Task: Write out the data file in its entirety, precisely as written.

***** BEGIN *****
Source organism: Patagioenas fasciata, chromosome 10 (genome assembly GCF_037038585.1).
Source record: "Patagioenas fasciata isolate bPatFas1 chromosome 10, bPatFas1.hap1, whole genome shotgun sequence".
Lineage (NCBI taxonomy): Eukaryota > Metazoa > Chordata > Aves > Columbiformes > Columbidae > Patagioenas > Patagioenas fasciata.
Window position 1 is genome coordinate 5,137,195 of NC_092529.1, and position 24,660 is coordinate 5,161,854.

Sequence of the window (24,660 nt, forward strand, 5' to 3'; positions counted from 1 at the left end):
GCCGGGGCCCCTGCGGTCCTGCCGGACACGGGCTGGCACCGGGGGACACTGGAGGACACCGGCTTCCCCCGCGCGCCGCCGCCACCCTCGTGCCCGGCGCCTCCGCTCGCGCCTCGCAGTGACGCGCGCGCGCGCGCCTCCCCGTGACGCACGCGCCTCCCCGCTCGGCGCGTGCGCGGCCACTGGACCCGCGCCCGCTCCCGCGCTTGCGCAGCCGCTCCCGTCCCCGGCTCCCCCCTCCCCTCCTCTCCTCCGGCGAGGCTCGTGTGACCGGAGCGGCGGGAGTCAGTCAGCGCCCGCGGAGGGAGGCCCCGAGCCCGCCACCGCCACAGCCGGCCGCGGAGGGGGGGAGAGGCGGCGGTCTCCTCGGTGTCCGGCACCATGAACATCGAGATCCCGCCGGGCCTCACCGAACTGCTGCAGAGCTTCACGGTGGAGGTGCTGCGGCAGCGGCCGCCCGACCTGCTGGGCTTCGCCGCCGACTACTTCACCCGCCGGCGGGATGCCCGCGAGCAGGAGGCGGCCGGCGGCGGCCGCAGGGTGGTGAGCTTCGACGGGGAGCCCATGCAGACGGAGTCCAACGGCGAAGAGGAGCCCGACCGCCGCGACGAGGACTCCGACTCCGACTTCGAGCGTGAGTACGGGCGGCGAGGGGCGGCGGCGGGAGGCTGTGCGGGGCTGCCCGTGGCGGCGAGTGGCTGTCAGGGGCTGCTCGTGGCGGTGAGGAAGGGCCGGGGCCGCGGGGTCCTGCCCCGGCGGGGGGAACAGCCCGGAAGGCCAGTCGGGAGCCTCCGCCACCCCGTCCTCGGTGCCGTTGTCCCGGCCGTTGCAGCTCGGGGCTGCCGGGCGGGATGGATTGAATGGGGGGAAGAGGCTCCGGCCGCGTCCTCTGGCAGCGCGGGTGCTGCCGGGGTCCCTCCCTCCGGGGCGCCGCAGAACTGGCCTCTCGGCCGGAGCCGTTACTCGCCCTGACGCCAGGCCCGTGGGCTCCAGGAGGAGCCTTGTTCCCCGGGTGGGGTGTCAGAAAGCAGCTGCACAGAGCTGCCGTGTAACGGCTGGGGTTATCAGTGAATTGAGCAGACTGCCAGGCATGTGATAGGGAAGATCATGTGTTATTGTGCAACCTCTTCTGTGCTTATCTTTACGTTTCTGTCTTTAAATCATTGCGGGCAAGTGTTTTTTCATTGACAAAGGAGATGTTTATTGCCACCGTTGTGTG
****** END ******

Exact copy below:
Source organism: Patagioenas fasciata, chromosome 10 (genome assembly GCF_037038585.1).
Source record: "Patagioenas fasciata isolate bPatFas1 chromosome 10, bPatFas1.hap1, whole genome shotgun sequence".
Lineage (NCBI taxonomy): Eukaryota > Metazoa > Chordata > Aves > Columbiformes > Columbidae > Patagioenas > Patagioenas fasciata.
Window position 1 is genome coordinate 5,137,195 of NC_092529.1, and position 24,660 is coordinate 5,161,854.

Sequence of the window (24,660 nt, forward strand, 5' to 3'; positions counted from 1 at the left end):
GCCGGGGCCCCTGCGGTCCTGCCGGACACGGGCTGGCACCGGGGGACACTGGAGGACACCGGCTTCCCCCGCGCGCCGCCGCCACCCTCGTGCCCGGCGCCTCCGCTCGCGCCTCGCAGTGACGCGCGCGCGCGCGCCTCCCCGTGACGCACGCGCCTCCCCGCTCGGCGCGTGCGCGGCCACTGGACCCGCGCCCGCTCCCGCGCTTGCGCAGCCGCTCCCGTCCCCGGCTCCCCCCTCCCCTCCTCTCCTCCGGCGAGGCTCGTGTGACCGGAGCGGCGGGAGTCAGTCAGCGCCCGCGGAGGGAGGCCCCGAGCCCGCCACCGCCACAGCCGGCCGCGGAGGGGGGGAGAGGCGGCGGTCTCCTCGGTGTCCGGCACCATGAACATCGAGATCCCGCCGGGCCTCACCGAACTGCTGCAGAGCTTCACGGTGGAGGTGCTGCGGCAGCGGCCGCCCGACCTGCTGGGCTTCGCCGCCGACTACTTCACCCGCCGGCGGGATGCCCGCGAGCAGGAGGCGGCCGGCGGCGGCCGCAGGGTGGTGAGCTTCGACGGGGAGCCCATGCAGACGGAGTCCAACGGCGAAGAGGAGCCCGACCGCCGCGACGAGGACTCCGACTCCGACTTCGAGCGTGAGTACGGGCGGCGAGGGGCGGCGGCGGGAGGCTGTGCGGGGCTGCCCGTGGCGGCGAGTGGCTGTCAGGGGCTGCTCGTGGCGGTGAGGAAGGGCCGGGGCCGCGGGGTCCTGCCCCGGCGGGGGGAACAGCCCGGAAGGCCAGTCGGGAGCCTCCGCCACCCCGTCCTCGGTGCCGTTGTCCCGGCCGTTGCAGCTCGGGGCTGCCGGGCGGGATGGATTGAATGGGGGGAAGAGGCTCCGGCCGCGTCCTCTGGCAGCGCGGGTGCTGCCGGGGTCCCTCCCTCCGGGGCGCCGCAGAACTGGCCTCTCGGCCGGAGCCGTTACTCGCCCTGACGCCAGGCCCGTGGGCTCCAGGAGGAGCCTTGTTCCCCGGGTGGGGTGTCAGAAAGCAGCTGCACAGAGCTGCCGTGTAACGGCTGGGGTTATCAGTGAATTGAGCAGACTGCCAGGCATGTGATAGGGAAGATCATGTGTTATTGTGCAACCTCTTCTGTGCTTATCTTTACGTTTCTGTCTTTAAATCATTGCGGGCAAGTGTTTTTTCATTGACAAAGGAGATGTTTATTGCCACCGTTGTGTG